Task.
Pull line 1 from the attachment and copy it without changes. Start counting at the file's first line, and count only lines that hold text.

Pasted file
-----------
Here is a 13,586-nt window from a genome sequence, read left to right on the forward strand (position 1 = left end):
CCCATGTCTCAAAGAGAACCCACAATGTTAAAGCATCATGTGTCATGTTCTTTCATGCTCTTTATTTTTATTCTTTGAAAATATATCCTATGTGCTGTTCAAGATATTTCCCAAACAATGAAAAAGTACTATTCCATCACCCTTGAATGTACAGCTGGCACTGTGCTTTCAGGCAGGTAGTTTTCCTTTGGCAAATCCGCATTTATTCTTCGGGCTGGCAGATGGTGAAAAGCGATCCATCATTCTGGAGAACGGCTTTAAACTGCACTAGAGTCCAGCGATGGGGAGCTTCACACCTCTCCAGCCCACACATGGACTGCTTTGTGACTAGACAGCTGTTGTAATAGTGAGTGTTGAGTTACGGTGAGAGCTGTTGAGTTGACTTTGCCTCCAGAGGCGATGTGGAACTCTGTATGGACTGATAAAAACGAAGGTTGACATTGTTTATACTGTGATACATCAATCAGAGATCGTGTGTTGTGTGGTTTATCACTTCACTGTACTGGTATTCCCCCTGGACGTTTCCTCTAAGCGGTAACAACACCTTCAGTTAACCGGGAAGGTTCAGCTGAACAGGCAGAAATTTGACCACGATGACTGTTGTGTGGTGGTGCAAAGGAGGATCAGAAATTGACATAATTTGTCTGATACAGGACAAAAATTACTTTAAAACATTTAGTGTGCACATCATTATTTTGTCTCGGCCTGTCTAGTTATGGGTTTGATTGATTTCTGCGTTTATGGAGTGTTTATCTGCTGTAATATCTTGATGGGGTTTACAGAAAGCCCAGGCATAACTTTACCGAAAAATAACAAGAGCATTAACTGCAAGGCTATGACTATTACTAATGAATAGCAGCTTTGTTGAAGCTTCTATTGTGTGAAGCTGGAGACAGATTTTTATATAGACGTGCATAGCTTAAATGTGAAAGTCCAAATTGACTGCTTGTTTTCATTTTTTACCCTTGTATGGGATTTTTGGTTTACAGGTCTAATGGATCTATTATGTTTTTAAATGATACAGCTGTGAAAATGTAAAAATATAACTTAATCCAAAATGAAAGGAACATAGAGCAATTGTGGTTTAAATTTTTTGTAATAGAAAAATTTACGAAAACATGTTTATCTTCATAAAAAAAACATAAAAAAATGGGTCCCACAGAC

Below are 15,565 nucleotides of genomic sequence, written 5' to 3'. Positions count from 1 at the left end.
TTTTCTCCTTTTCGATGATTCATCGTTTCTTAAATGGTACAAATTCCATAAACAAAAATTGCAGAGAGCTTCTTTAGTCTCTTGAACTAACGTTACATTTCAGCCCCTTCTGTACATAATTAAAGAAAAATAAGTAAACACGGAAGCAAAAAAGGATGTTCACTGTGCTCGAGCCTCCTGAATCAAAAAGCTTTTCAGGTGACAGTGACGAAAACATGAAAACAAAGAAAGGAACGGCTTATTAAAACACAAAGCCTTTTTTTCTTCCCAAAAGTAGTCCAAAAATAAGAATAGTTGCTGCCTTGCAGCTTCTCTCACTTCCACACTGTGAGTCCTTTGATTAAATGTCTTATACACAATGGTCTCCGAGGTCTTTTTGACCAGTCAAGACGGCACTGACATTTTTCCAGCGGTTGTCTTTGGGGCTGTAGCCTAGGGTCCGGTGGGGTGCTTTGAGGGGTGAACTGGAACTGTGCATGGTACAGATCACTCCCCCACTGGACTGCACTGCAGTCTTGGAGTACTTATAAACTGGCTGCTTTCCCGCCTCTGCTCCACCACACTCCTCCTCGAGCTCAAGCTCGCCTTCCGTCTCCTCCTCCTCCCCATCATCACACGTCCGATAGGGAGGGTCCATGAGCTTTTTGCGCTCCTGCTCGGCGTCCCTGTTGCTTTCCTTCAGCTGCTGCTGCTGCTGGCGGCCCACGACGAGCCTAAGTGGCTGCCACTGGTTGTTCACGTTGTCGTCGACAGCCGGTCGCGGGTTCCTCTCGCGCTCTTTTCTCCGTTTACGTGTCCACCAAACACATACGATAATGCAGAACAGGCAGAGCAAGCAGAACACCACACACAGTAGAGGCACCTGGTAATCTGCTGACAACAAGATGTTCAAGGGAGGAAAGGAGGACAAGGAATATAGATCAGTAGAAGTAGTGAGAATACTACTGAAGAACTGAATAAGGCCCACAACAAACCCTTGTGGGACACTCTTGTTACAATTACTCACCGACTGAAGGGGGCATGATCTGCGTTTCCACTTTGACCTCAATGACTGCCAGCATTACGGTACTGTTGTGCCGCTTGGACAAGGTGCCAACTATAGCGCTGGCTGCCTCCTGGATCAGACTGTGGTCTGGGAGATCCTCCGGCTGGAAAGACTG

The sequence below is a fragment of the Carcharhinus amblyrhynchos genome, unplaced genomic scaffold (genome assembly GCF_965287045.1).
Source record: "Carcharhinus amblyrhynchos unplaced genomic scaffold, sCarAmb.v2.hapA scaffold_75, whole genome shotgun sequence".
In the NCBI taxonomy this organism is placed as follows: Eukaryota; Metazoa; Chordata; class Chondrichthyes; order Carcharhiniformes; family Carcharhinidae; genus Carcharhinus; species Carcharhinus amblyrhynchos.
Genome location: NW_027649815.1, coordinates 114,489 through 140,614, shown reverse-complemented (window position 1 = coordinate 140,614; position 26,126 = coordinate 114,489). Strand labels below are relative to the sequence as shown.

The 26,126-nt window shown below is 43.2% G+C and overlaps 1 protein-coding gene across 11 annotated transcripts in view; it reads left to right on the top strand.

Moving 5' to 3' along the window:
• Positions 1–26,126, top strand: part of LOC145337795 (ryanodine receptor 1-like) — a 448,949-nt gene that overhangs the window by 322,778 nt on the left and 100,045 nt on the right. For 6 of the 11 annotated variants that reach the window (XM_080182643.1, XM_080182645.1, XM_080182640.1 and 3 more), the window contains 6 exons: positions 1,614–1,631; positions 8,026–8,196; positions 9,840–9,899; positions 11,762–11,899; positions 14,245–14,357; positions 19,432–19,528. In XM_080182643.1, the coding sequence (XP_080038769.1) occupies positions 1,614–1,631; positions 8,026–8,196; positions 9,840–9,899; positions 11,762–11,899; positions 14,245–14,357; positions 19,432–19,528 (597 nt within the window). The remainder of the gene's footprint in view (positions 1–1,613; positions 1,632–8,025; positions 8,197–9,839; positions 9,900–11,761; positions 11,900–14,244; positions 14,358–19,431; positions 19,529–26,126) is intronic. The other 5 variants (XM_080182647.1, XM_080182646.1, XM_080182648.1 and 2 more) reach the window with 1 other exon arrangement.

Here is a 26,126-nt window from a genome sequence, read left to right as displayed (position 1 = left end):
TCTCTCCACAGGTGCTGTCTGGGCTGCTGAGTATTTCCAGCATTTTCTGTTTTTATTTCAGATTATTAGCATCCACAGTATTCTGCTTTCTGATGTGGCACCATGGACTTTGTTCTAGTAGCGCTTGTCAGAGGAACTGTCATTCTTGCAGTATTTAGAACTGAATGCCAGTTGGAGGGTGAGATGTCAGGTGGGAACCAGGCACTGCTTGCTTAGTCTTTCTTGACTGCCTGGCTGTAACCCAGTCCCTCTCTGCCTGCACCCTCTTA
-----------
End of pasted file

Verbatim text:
Here is a 13,586-nt window from a genome sequence, read left to right on the forward strand (position 1 = left end):